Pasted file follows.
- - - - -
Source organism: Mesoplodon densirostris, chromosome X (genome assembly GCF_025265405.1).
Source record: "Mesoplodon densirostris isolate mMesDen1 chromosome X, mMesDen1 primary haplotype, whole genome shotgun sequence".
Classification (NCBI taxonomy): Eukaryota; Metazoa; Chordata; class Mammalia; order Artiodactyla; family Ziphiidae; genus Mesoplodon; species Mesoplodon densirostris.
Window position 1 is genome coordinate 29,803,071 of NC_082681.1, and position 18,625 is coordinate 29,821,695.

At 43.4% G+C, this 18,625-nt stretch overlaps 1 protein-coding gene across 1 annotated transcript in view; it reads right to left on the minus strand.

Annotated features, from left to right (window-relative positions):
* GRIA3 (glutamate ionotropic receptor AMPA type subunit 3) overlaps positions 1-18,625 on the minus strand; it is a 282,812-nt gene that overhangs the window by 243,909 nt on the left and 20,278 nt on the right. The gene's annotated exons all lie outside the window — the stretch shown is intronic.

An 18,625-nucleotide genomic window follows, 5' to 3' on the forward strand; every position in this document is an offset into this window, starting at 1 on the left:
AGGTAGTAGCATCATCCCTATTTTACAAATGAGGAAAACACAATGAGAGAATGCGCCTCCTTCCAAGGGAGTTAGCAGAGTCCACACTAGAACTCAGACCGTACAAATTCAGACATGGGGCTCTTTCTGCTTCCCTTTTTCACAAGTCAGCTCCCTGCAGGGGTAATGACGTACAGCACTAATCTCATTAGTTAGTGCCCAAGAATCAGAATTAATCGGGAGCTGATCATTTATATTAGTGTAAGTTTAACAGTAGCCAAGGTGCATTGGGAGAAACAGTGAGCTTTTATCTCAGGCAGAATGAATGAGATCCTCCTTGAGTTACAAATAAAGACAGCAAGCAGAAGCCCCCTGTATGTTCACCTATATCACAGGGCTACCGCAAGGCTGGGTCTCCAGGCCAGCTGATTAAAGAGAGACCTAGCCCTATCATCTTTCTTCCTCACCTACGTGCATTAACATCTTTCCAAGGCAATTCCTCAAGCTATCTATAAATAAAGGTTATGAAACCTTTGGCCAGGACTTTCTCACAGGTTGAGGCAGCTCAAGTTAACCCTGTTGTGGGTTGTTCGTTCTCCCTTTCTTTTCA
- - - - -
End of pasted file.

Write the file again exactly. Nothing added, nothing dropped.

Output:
Source organism: Mesoplodon densirostris, chromosome X (genome assembly GCF_025265405.1).
Source record: "Mesoplodon densirostris isolate mMesDen1 chromosome X, mMesDen1 primary haplotype, whole genome shotgun sequence".
Classification (NCBI taxonomy): Eukaryota; Metazoa; Chordata; class Mammalia; order Artiodactyla; family Ziphiidae; genus Mesoplodon; species Mesoplodon densirostris.
Window position 1 is genome coordinate 29,803,071 of NC_082681.1, and position 18,625 is coordinate 29,821,695.

At 43.4% G+C, this 18,625-nt stretch overlaps 1 protein-coding gene across 1 annotated transcript in view; it reads right to left on the minus strand.

Annotated features, from left to right (window-relative positions):
* GRIA3 (glutamate ionotropic receptor AMPA type subunit 3) overlaps positions 1-18,625 on the minus strand; it is a 282,812-nt gene that overhangs the window by 243,909 nt on the left and 20,278 nt on the right. The gene's annotated exons all lie outside the window — the stretch shown is intronic.

An 18,625-nucleotide genomic window follows, 5' to 3' on the forward strand; every position in this document is an offset into this window, starting at 1 on the left:
AGGTAGTAGCATCATCCCTATTTTACAAATGAGGAAAACACAATGAGAGAATGCGCCTCCTTCCAAGGGAGTTAGCAGAGTCCACACTAGAACTCAGACCGTACAAATTCAGACATGGGGCTCTTTCTGCTTCCCTTTTTCACAAGTCAGCTCCCTGCAGGGGTAATGACGTACAGCACTAATCTCATTAGTTAGTGCCCAAGAATCAGAATTAATCGGGAGCTGATCATTTATATTAGTGTAAGTTTAACAGTAGCCAAGGTGCATTGGGAGAAACAGTGAGCTTTTATCTCAGGCAGAATGAATGAGATCCTCCTTGAGTTACAAATAAAGACAGCAAGCAGAAGCCCCCTGTATGTTCACCTATATCACAGGGCTACCGCAAGGCTGGGTCTCCAGGCCAGCTGATTAAAGAGAGACCTAGCCCTATCATCTTTCTTCCTCACCTACGTGCATTAACATCTTTCCAAGGCAATTCCTCAAGCTATCTATAAATAAAGGTTATGAAACCTTTGGCCAGGACTTTCTCACAGGTTGAGGCAGCTCAAGTTAACCCTGTTGTGGGTTGTTCGTTCTCCCTTTCTTTTCA